Cancer Prevention Research

Since its initial inception in 1983, the Cancer Prevention Program has grown into the largest and most diverse program in PHS with expertise in epidemiology, biostatistics, nutrition, genomics, behavioral science, health economics, health disparities, health communications, dissemination and implementation, primary care and oncology. Through interdisciplinary collaborations, CP faculty and staff are dedicated to the mission of preventing chronic disease and its consequences by identifying exposures, understanding mechanisms, and developing effective interventions. Faculty members frequently conduct laboratory-based investigations related to risk, exposure and biomarker assessment that inform interventions. We continue to be at the forefront of nutrition and cancer research.


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Labs & Groups  |  Featured Programs  |  Projects & Studies

Labs & Groups

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Carlson Studies

The Carlson group uses genetic epidemiology to investigate the genetic risk factors of diseases such as cancer, cardiovascular and neurological disease. The molecular biology lab explores the underlying molecular mechanisms behind these correlations.

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Ceballos Studies

The Ceballos group works with community partners at all stages of the research process to develop and evaluate culturally appropriate interventions to reduce social and emotional burdens of cancer in underserved communities. 

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Grady Lab

The Grady Lab is focused on the role of genomic and epigenomic alterations in gastrointestinal carcinogenesis, specifically esophageal adenocarcinoma (EAC) and colorectal cancer (CRC). 

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Greenlee Studies

The Greenlee group focuses on behavioral interventions for cancer prevention and control as well as validating and testing complementary and integrative approaches to cancer survivorship. In essence, we want to understand what cancer survivors can do, in addition to conventional care, to improve cancer outcomes.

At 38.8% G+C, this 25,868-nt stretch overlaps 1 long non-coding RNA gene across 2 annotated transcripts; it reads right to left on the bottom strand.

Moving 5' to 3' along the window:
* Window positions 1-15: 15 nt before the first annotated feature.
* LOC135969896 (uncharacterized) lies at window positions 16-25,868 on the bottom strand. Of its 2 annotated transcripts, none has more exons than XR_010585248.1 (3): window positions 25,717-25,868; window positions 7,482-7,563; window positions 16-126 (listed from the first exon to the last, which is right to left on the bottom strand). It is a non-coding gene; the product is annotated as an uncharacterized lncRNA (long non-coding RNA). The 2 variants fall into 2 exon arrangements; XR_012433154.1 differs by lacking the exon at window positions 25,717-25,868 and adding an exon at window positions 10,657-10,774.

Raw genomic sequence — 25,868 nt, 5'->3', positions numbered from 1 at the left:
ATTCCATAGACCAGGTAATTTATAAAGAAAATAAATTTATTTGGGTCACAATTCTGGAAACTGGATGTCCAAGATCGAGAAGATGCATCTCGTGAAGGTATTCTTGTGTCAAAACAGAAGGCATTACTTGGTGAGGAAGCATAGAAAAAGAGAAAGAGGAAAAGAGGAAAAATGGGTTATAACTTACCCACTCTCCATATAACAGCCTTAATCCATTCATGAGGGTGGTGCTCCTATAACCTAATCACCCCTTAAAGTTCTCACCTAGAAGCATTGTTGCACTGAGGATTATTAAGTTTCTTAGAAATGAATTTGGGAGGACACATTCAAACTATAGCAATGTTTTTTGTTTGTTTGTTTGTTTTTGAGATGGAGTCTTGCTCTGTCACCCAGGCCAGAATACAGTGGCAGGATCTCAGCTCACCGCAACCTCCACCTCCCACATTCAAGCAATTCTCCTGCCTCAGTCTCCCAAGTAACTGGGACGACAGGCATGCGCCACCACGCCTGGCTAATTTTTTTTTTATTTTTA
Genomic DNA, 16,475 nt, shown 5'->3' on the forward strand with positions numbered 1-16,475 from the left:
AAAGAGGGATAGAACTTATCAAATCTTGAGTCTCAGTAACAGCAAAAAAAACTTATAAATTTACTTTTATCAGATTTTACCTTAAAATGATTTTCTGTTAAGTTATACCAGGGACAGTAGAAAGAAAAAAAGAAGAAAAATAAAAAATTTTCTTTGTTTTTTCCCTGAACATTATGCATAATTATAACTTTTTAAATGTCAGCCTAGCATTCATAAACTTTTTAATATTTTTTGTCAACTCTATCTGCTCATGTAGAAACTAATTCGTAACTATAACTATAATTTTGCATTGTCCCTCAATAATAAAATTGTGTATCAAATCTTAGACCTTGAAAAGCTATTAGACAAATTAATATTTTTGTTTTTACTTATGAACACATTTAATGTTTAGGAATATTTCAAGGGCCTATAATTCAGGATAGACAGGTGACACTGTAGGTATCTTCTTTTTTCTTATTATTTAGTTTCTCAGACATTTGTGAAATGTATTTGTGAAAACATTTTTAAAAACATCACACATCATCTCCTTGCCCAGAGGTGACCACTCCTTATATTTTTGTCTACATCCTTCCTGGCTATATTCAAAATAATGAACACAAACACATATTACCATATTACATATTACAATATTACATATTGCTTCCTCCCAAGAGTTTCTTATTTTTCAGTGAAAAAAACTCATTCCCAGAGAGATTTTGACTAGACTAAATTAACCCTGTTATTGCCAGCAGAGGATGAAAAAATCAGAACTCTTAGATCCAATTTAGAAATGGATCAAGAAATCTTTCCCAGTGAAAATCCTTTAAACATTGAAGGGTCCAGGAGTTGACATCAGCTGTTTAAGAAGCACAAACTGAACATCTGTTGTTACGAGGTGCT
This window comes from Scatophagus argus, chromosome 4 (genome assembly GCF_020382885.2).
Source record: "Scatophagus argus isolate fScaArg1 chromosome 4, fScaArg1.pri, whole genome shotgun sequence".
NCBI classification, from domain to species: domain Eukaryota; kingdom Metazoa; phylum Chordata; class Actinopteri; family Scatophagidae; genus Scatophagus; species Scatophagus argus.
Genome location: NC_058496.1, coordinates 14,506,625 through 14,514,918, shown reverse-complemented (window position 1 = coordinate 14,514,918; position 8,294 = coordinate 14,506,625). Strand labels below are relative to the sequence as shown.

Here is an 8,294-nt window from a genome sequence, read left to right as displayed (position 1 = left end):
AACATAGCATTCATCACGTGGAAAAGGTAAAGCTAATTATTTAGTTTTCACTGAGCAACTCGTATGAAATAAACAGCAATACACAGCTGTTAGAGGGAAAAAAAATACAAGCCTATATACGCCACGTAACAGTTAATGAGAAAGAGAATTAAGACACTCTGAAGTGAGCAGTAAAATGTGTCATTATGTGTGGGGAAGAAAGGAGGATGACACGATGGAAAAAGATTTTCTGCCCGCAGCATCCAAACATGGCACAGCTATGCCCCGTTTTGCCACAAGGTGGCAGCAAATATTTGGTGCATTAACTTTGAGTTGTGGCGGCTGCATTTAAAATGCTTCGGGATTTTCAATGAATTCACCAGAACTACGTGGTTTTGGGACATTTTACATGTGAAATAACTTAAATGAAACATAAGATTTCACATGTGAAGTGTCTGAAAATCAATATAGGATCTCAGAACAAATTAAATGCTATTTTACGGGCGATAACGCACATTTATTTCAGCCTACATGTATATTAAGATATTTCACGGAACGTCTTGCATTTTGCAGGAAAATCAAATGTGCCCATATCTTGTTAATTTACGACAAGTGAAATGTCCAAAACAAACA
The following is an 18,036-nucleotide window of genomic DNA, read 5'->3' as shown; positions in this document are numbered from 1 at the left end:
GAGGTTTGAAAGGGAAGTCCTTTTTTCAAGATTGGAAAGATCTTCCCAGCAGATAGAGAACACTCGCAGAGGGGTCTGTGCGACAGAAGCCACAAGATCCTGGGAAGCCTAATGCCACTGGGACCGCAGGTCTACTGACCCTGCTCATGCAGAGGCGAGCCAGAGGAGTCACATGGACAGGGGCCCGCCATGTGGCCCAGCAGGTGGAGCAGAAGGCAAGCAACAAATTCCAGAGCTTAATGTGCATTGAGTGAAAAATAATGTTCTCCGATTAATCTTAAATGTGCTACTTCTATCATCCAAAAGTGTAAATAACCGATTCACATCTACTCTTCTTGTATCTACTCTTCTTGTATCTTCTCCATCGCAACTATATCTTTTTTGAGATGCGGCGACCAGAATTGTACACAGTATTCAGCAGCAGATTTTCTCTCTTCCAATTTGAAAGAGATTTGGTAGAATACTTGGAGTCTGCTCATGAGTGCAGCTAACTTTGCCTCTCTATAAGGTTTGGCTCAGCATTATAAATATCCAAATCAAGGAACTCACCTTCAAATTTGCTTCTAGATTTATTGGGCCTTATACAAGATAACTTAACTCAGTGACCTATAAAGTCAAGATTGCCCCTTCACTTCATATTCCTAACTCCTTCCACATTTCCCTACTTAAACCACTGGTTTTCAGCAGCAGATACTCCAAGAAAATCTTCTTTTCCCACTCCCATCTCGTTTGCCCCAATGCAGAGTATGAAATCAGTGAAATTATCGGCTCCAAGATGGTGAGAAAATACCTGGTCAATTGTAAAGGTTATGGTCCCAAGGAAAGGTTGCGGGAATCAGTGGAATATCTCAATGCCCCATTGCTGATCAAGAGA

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Health Communication Research Center

Health Communication Research Center (HCRC) develops, tests, evaluates and disseminates theory-based health communication interventions using various media including prints, podcasts, internet websites, and social media.

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Health and Behavioral Innovations in Technology

Health and Behavioral Innovations in Technology (HABIT) designs, develops, tests, and disseminate techology-delivered interventions for health behavior change. Our goals are to develop and test technologies to help one million people quit smoking, eat healthy and lose weight.

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Jones Lab

The Jones Lab research focuses on understanding financial hardship and financial anxiety affect health, quality of life and disease outcomes and testing unique methods of interpreting patient-reported outcomes to measure effectiveness of clinical care and adapt methods for use in oncology clinical trials.

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Kensler Lab

The Kensler Lab studies adaptive responses to endogenous and exogenous stress as targets for cancer prevention with a primary focus on the KEAP1-NRF2 signaling pathway. Research includes the discovery and translation of small molecule activators of the pathway and the conduct of clinical trials of NRF2 inducers in populations unavoidably exposed to high levels of environmental carcinogens.

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Neuhouser Lab

The Neuhouser Lab's research focuses on investigating the role of modifiable lifestyle factors, including nutrition, physical activity and energy balance/obesity and their relationship to the etiology and prevention of cancer. Research investigates methodologies to improve upon dietary self-report, novel methods to characterize food intake, innovative intervention strategies and applications to large cohorts with well-characterized and adjudicated clinical outcomes.

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Peters Lab

The peters Lab is studying the impact of genetic variants across the genome, as well as interactions of genetic variants with lifestyle and environmental risk factors. We are also conducting large-scale studies to analyze molecular and genetic characteristics of colorectal tumors and their microenvironment in relation to host genomes, lifestyle and environmental risk factors, and survival. 

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Tobacco-Related Health Disparities Research Group